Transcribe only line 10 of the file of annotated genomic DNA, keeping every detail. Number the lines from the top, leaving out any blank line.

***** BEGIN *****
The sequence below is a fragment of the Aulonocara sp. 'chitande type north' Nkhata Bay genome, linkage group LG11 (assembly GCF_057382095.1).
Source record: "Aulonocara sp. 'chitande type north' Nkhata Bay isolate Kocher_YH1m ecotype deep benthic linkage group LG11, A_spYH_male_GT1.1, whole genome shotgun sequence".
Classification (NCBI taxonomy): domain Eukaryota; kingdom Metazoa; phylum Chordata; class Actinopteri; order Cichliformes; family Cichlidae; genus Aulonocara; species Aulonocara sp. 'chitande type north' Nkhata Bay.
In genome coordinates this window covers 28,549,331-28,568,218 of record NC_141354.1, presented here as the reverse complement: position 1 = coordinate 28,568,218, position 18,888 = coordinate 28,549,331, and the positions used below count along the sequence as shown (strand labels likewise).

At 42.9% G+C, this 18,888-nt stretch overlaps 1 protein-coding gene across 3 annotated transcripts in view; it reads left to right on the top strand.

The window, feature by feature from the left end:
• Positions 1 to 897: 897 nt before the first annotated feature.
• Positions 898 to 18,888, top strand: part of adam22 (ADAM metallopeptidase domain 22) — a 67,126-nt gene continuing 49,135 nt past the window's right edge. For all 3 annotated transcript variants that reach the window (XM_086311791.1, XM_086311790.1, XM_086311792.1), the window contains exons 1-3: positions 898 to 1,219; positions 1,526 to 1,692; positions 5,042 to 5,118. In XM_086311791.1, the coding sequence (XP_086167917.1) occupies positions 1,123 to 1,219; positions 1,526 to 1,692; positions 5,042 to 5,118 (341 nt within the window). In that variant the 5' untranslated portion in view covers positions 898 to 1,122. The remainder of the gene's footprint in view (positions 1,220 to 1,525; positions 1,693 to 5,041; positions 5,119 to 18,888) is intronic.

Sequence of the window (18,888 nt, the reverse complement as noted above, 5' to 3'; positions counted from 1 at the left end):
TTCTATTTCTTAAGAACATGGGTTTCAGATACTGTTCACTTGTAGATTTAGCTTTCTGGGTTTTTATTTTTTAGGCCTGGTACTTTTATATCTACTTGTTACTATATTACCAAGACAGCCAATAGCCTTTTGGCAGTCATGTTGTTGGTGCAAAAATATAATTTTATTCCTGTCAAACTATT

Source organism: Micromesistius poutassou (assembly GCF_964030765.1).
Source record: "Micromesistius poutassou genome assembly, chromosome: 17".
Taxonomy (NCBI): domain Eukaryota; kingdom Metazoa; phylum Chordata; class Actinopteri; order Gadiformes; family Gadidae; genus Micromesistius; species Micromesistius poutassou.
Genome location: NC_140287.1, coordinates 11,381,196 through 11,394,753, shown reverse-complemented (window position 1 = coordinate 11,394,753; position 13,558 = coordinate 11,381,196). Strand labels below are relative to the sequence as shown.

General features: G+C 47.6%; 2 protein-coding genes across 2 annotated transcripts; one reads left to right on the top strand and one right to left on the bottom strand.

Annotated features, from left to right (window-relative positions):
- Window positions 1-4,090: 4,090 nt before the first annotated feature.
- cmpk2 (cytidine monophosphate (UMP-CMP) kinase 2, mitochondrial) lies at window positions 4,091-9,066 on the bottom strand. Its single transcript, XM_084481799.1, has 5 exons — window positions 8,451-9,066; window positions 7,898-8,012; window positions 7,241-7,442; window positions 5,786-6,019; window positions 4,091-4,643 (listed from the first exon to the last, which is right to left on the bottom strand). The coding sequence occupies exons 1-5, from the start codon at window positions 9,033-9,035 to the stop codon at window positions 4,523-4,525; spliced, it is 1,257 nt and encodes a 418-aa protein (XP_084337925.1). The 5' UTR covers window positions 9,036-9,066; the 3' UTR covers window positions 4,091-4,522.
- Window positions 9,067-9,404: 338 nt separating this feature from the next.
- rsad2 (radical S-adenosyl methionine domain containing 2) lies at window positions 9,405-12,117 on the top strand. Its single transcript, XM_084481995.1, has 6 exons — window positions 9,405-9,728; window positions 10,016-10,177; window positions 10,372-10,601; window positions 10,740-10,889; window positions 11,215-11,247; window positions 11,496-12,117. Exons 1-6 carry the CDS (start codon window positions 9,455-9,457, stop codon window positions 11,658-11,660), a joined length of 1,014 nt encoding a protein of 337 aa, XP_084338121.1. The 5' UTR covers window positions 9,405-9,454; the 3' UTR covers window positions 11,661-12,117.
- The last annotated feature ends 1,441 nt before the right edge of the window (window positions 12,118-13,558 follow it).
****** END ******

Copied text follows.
TTCTATTTCTTAAGAACATGGGTTTCAGATACTGTTCACTTGTAGATTTAGCTTTCTGGGTTTTTATTTTTTAGGCCTGGTACTTTTATATCTACTTGTTACTATATTACCAAGACAGCCAATAGCCTTTTGGCAGTCATGTTGTTGGTGCAAAAATATAATTTTATTCCTGTCAAACTATT